Hudson, New York Will Begin Fingerprinting for Youth Department Employees

Technically, the city Youth Department of Hudson, New York should have started fingerprinting its employees more than eight years ago. In May 2010, the city passed a local law mandating fingerprinting and criminal background checks for all Youth Department hires. According to a report from Hudson Valley 360, those checks never happened. Hudson’s Youth Department has been violating  local  law for the better part of a decade. The department is reportedly taking steps to comply at last with the 2010 law.

The law was a response to an incident in March 2010 in which a maintenance worker for the Hudson Youth Center was arrested by the FBI. The maintenance worker, Dowayne Scott, was accused of producing child pornography with a 15-year-old female victim. The city Youth Department fired him right away, but city officials maintained that Scott should never have been hired. Scott had a criminal record and had previously spent three years in prison on a drug conviction. The oversight prompted officials to pass a law that would require fingerprinting and criminal background checks for all Youth Department hires over the age of 18. The law also mandated the use of random drug testing policies within all Youth Department operations.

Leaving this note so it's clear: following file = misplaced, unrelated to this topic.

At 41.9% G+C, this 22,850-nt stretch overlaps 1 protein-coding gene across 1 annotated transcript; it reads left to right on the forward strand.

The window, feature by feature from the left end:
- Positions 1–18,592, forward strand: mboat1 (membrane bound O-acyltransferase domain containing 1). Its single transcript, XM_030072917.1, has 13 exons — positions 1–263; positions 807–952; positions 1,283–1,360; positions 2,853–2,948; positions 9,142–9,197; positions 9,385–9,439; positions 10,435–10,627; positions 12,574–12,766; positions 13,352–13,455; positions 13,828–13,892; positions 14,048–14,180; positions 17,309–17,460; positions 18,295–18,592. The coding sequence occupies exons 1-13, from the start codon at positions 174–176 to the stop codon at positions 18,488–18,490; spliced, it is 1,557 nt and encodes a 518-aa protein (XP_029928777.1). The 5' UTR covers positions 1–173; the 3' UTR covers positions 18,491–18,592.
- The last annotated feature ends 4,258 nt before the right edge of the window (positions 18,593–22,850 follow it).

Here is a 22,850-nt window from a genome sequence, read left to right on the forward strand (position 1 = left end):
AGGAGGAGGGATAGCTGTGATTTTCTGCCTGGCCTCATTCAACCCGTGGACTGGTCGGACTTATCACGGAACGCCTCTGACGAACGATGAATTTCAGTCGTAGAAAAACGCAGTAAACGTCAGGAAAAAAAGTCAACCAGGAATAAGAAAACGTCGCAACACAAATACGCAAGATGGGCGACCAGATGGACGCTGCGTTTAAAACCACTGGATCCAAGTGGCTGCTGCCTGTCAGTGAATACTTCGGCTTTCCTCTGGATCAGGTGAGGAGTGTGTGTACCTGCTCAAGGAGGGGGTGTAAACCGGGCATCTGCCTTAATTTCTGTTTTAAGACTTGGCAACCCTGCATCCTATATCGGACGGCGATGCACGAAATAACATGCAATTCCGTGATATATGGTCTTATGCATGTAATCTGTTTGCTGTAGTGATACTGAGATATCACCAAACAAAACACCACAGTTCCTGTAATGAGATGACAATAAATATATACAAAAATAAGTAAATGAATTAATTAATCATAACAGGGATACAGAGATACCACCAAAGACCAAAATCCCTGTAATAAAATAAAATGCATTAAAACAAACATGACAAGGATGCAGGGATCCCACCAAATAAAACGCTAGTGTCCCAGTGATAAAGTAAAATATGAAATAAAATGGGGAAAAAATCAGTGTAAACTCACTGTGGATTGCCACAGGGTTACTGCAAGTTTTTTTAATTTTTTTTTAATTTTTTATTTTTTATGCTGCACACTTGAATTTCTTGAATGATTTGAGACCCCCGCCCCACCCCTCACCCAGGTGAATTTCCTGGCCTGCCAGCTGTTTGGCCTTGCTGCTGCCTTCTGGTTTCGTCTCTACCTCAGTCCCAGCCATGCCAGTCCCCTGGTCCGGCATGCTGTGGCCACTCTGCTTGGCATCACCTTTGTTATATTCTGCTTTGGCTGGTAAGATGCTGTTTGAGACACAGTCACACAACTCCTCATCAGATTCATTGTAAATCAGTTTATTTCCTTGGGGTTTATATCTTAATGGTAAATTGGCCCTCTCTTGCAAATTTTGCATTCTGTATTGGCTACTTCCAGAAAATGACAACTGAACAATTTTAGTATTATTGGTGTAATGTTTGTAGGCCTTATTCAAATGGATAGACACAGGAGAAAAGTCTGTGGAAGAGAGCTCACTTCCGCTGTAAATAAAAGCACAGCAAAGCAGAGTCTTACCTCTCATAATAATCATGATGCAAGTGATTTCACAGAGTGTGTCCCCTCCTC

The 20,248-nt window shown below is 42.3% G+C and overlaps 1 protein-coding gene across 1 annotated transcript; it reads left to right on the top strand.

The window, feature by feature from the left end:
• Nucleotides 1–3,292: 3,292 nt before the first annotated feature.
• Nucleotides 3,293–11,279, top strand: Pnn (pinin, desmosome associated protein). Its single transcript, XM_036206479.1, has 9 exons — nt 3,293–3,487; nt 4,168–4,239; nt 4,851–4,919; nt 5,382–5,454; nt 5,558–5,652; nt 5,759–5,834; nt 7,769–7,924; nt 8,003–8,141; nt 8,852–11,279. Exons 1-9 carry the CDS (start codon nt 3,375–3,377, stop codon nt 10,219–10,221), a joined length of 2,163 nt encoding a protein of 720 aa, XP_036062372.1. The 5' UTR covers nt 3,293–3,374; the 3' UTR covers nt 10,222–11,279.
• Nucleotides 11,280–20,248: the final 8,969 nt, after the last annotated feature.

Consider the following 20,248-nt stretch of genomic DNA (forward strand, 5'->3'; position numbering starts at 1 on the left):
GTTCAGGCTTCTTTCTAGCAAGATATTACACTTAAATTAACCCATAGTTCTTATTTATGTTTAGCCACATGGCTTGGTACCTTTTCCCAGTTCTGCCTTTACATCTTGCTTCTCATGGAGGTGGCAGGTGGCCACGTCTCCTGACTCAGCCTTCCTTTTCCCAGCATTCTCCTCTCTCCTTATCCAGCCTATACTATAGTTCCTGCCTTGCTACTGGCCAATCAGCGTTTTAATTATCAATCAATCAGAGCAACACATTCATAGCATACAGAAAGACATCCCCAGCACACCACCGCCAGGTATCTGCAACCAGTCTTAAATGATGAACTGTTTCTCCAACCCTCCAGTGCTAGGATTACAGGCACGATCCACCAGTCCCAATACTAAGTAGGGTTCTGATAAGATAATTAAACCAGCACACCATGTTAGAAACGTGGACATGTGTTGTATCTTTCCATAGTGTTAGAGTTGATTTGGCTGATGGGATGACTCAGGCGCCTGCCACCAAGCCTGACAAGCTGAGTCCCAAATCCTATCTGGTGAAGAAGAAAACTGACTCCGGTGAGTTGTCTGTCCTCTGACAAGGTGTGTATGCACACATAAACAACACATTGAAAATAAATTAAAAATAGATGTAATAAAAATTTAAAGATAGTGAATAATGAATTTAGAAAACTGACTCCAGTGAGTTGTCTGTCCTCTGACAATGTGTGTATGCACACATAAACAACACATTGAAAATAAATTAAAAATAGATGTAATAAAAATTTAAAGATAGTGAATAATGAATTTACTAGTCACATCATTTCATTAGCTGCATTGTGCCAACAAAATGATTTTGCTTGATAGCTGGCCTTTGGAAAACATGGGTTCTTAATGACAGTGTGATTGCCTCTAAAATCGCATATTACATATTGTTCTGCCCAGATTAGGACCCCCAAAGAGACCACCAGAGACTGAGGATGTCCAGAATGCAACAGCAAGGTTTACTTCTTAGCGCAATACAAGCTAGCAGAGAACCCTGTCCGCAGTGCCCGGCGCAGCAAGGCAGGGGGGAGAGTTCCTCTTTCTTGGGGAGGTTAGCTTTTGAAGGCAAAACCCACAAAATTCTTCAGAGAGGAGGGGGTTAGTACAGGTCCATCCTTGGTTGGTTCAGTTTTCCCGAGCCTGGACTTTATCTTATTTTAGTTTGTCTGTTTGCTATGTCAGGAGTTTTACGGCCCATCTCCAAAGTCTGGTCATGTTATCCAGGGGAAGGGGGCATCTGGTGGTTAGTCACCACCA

The Youth Department never implemented the new policies—though it does have a non-mandated policy of check the New York State Sex Offender Registry for the names of new hires. Going forward, new hires who are over the age of 18 will go through an online training session and set up times to be fingerprinted. These fingerprints will then be used to run background checks.

Rick Rector, the current mayor of Hudson, says the new policy will also include “continuous background checking” for all staff members who have been fingerprinted. Employee records will be updated with new or pending criminal information, ensuring that the Youth Department is aware of newer transgressions by its employees. Currently, the Hudson Youth Department boasts 18 employees—two full-time and 16 part-time. The department has not announced any plans to fingerprint or screen existing employees.

The City of Hudson added an amendment to its budget this summer, setting aside almost $4,000 for the Youth Department to implement a new background check system. The money will pay for any setup costs as well as some per-employee screening expenses. In the future, the Youth Department will be expected to pay for the fingerprinting and background checks out of its own budget. The checks will cost $90 per person.

At, we believe that thorough background checks for youth-serving organizations are extremely important. We frequently work with youth sports organizations to help them devise effective strategies for screening coaches, trainers, referees, and other employees or volunteers. You can learn more about the importance of background screenings in youth organizations by reading our white paper about background checks for youth-based sports organizations.



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Michael Klazema

About Michael Klazema The author

Michael Klazema is the lead author and editor for Dallas-based with a focus on human resource and employment screening developments

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